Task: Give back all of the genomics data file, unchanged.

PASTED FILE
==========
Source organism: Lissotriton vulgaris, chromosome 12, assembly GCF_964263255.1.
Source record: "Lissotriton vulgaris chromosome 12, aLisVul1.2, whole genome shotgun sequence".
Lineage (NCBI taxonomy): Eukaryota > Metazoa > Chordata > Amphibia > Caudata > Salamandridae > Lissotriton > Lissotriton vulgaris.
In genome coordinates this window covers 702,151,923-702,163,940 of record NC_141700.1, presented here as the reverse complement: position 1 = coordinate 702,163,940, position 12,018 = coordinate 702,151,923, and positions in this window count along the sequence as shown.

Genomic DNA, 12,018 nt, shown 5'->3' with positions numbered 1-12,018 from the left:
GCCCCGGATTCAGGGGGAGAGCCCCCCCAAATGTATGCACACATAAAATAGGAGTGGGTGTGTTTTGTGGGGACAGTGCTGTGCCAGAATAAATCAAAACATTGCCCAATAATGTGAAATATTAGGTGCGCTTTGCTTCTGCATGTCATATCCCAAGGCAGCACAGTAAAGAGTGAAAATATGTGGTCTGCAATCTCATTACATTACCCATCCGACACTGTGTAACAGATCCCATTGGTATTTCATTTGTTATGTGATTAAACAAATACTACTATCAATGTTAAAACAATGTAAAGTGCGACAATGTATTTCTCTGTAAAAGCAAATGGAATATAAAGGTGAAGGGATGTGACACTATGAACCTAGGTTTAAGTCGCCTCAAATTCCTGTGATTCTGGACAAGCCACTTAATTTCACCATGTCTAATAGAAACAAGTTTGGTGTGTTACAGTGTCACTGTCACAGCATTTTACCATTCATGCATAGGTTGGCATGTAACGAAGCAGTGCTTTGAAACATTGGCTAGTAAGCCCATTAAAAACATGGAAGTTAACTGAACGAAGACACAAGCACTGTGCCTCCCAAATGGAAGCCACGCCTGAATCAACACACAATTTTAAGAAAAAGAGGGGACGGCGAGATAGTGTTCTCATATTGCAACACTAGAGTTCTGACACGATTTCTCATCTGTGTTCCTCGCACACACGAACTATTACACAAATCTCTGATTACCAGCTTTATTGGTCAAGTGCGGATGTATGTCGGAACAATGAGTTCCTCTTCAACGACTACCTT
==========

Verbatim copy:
Source organism: Lissotriton vulgaris, chromosome 12, assembly GCF_964263255.1.
Source record: "Lissotriton vulgaris chromosome 12, aLisVul1.2, whole genome shotgun sequence".
Lineage (NCBI taxonomy): Eukaryota > Metazoa > Chordata > Amphibia > Caudata > Salamandridae > Lissotriton > Lissotriton vulgaris.
In genome coordinates this window covers 702,151,923-702,163,940 of record NC_141700.1, presented here as the reverse complement: position 1 = coordinate 702,163,940, position 12,018 = coordinate 702,151,923, and positions in this window count along the sequence as shown.

Genomic DNA, 12,018 nt, shown 5'->3' with positions numbered 1-12,018 from the left:
GCCCCGGATTCAGGGGGAGAGCCCCCCCAAATGTATGCACACATAAAATAGGAGTGGGTGTGTTTTGTGGGGACAGTGCTGTGCCAGAATAAATCAAAACATTGCCCAATAATGTGAAATATTAGGTGCGCTTTGCTTCTGCATGTCATATCCCAAGGCAGCACAGTAAAGAGTGAAAATATGTGGTCTGCAATCTCATTACATTACCCATCCGACACTGTGTAACAGATCCCATTGGTATTTCATTTGTTATGTGATTAAACAAATACTACTATCAATGTTAAAACAATGTAAAGTGCGACAATGTATTTCTCTGTAAAAGCAAATGGAATATAAAGGTGAAGGGATGTGACACTATGAACCTAGGTTTAAGTCGCCTCAAATTCCTGTGATTCTGGACAAGCCACTTAATTTCACCATGTCTAATAGAAACAAGTTTGGTGTGTTACAGTGTCACTGTCACAGCATTTTACCATTCATGCATAGGTTGGCATGTAACGAAGCAGTGCTTTGAAACATTGGCTAGTAAGCCCATTAAAAACATGGAAGTTAACTGAACGAAGACACAAGCACTGTGCCTCCCAAATGGAAGCCACGCCTGAATCAACACACAATTTTAAGAAAAAGAGGGGACGGCGAGATAGTGTTCTCATATTGCAACACTAGAGTTCTGACACGATTTCTCATCTGTGTTCCTCGCACACACGAACTATTACACAAATCTCTGATTACCAGCTTTATTGGTCAAGTGCGGATGTATGTCGGAACAATGAGTTCCTCTTCAACGACTACCTT